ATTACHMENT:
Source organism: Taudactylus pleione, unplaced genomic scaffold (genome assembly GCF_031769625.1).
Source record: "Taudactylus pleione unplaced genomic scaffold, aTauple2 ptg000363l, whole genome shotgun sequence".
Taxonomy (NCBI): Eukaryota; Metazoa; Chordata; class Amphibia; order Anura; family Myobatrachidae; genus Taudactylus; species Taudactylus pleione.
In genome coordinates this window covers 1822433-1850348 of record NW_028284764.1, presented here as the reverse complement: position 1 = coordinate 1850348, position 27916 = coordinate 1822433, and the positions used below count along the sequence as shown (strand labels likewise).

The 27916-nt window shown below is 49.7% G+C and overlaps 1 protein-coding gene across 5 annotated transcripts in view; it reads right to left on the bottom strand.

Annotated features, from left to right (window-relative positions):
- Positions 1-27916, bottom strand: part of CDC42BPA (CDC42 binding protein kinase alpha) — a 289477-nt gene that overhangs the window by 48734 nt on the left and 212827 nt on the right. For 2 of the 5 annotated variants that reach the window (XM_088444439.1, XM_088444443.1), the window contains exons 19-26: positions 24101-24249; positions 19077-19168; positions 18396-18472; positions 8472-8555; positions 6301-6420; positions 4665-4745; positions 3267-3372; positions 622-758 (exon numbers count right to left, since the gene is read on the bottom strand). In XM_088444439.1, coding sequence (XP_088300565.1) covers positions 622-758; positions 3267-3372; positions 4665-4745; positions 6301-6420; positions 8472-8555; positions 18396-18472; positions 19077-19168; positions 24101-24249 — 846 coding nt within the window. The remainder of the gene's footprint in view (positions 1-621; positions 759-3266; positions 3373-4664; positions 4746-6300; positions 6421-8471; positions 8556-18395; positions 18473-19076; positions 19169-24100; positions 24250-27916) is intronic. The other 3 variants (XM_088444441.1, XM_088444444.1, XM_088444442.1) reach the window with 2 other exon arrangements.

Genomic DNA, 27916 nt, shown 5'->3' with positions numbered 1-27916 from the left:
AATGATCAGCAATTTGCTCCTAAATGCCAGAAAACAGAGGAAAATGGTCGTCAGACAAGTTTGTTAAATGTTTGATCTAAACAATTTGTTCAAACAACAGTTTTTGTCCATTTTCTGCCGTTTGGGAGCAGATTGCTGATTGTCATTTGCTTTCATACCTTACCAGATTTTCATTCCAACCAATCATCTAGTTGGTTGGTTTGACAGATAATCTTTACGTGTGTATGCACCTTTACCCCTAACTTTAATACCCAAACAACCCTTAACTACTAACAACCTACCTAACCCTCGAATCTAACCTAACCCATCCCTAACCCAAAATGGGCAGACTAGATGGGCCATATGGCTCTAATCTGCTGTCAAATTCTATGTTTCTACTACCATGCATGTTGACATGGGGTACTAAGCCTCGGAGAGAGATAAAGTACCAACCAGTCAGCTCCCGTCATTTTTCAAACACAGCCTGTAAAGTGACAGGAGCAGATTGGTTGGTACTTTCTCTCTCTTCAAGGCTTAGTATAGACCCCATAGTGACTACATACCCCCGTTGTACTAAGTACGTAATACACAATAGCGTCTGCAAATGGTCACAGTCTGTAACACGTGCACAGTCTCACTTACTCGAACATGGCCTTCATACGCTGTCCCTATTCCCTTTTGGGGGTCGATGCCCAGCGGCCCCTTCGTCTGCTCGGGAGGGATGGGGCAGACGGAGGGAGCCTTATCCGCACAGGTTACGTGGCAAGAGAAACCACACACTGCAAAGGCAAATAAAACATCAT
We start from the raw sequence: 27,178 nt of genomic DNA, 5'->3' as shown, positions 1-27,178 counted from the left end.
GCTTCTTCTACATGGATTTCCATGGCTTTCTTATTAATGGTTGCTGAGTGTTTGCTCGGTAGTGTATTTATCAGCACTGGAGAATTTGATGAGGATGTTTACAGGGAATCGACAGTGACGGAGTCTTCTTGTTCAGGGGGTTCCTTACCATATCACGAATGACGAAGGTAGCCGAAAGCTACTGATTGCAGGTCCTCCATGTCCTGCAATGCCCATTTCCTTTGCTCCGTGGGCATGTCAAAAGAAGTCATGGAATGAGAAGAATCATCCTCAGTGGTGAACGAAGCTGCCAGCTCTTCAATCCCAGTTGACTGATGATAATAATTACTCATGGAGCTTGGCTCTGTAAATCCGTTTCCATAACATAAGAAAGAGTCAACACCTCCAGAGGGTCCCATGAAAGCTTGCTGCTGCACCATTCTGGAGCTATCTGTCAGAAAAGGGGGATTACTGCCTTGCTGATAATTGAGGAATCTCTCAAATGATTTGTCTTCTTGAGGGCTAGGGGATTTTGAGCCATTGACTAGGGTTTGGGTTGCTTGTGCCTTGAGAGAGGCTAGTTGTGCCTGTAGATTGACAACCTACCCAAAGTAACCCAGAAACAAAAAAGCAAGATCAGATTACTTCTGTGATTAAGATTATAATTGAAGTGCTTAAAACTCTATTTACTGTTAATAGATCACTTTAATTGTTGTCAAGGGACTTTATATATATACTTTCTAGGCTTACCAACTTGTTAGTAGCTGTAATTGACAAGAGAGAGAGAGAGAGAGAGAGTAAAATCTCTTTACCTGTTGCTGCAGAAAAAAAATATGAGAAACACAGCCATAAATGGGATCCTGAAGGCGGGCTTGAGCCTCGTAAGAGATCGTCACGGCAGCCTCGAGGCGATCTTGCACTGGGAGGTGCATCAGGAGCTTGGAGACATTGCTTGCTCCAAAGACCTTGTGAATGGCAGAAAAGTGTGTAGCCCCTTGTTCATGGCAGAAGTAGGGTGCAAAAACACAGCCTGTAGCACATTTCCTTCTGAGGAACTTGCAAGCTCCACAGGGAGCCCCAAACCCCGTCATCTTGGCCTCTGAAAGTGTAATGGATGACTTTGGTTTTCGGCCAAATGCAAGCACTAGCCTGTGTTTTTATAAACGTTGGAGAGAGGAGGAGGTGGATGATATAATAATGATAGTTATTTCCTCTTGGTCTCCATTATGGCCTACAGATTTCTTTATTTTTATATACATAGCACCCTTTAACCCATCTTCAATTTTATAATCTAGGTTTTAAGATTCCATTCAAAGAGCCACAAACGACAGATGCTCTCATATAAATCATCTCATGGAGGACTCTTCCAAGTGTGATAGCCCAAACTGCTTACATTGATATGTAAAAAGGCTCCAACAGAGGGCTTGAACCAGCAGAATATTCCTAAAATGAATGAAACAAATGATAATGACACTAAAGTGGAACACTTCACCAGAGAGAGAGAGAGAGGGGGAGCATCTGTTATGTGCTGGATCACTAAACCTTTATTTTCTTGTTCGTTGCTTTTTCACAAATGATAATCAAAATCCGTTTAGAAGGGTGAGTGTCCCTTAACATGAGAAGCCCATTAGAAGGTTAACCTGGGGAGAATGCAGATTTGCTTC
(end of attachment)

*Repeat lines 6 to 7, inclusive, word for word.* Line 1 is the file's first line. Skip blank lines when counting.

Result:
Annotated features, from left to right (window-relative positions):
- Positions 1-27916, bottom strand: part of CDC42BPA (CDC42 binding protein kinase alpha) — a 289477-nt gene that overhangs the window by 48734 nt on the left and 212827 nt on the right. For 2 of the 5 annotated variants that reach the window (XM_088444439.1, XM_088444443.1), the window contains exons 19-26: positions 24101-24249; positions 19077-19168; positions 18396-18472; positions 8472-8555; positions 6301-6420; positions 4665-4745; positions 3267-3372; positions 622-758 (exon numbers count right to left, since the gene is read on the bottom strand). In XM_088444439.1, coding sequence (XP_088300565.1) covers positions 622-758; positions 3267-3372; positions 4665-4745; positions 6301-6420; positions 8472-8555; positions 18396-18472; positions 19077-19168; positions 24101-24249 — 846 coding nt within the window. The remainder of the gene's footprint in view (positions 1-621; positions 759-3266; positions 3373-4664; positions 4746-6300; positions 6421-8471; positions 8556-18395; positions 18473-19076; positions 19169-24100; positions 24250-27916) is intronic. The other 3 variants (XM_088444441.1, XM_088444444.1, XM_088444442.1) reach the window with 2 other exon arrangements.